And then, after a brief montage of some of the other titles coming to Wii U, it was time for more big releases: we were shown Assassin's Creed III in, appropriately enough, three parts. First, a CG trailer of Connor stealing a horse from a revolutionary encampment and assassinating a British general with aplomb. Then, the gameplay demonstration, in which we saw Connor climb trees (remarkably fluid), hunt deer, stave off hungry wolves, and work his way into a British encampment. The frontal approach met with resistance, which allowed Ubisoft to show off the improved combat. The enemies appear noticeably more aggressive, and Connor is able to counter multiple foes in fluid succession, much as one might do in Batman: Arkham City. After going around the back way, Connor detonated a gunpowder stash in the British camp and chased down his target, Silas, ripping through enemies who stood in his way with nary a stop (another new combat feature) before leaping from a platform, musket in hand, to impale his prey on its bayonet (Ubisoft's year of the bayonet, perhaps?)
In the third part of the trailer, we were shown more gameplay footage (recorded, this time) that demonstrated the game's weather system, which would shift not only from moment to moment, but season to season as appropriate. The world looked completely different in spring than it had in winter, for example. It's worth noting that Assassin's Creed III, as with Farcry 3, was shown on the PlayStation 3, indicating that this is likely the lead development platform for both games. Also, the HUD in Assassin's Creed III, while familiar for the most part, had only the X and O buttons listed in the corner, instead of the full "puppeteer" overlay. A change in the way the game is controlled, perhaps, or just a purely aesthetic decision?
Next up: E-sports. In this case, Shootmania, which was demonstrated by two teams of pro gamers (boys versus girls, of course). Everything about this game screamed "E-sport," from the visual design to the abstracted nature of the shots fired by the game's "rocket launchers" and "railguns" (bright blue or red bursts or lines of color, as appropriate), the lack of an arbitrary nature for hits (two hits from a rocket, one from a railgun to die, without variation) and the method of play, which appeared to spawn players in the exact same places each time a round began, rather than risk any sort of "lucky spawn" advantage. It's possible that it will catch on in a scene that demands absolute balance (like E-sports), but it doesn't seem to bring much new to the table for the average consumer.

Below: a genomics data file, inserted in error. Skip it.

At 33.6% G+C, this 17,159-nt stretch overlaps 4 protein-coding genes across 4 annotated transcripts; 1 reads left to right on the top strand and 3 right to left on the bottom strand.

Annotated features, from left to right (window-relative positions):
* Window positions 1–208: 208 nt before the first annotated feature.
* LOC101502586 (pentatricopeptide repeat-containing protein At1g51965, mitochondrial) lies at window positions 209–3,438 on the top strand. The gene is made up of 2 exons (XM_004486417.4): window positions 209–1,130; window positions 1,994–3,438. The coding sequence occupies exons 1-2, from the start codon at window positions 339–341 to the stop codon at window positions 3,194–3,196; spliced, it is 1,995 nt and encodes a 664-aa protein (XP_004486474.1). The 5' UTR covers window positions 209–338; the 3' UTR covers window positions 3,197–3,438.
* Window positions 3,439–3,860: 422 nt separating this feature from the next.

The most incredible part of the conference, though, came at its end. Not simply because of what was shown, no, but because the last game has been successfully hidden from the notoriously rabid gaming press in this age of prolific media content. Calling back to the "scanning" done earlier in the conference, Ubisoft unveiled a new third-person action game (which appears to have open world elements) set in a very near future, the entire United States (and possibly beyond) being linked by the sort of technology we currently take for granted, an overarching AI of sorts, called CTOs. They collect, compile and interpret data about every facet of our lives, which can be accessed by the player character to, on the fly, survey his social and physical surroundings, as well as hack into the technology of the people about him and alter situations in his favor. In the end, the hacking comes off as simply another form of special ability tied to puzzle solving and, other than that, it appears to be a competent action game. What makes Watch Dogs (that being the titles) infinitely more compelling, though, is the fact that co-op will, apparently, be an extremely fluid thing, allowing other players to aid the main character (controlled by another player) from behind the scenes. This asymmetrical, morphing form of co-op isn't quite like anything we've seen before, and is something I'd love to see expanded upon in the coming months as further details on the game (hopefully) trickle out.
Ubisoft's ambitions may not be the most far-reaching of any company's, but they certainly seem to hit on the broadest notes of the gaming community, with something for the casual gamer, the hardest of hardcore, the E-sports fanatics and the bleeding edge technology fans alike, with extremely vocal support of the Wii U (the only individual publisher with a press conference that has devoted an entire segment to Nintendo's upcoming system).
Date: June 5, 2012
*The views expressed within this article are solely the opinion of the author and do not express the views held by Cheat Code Central.*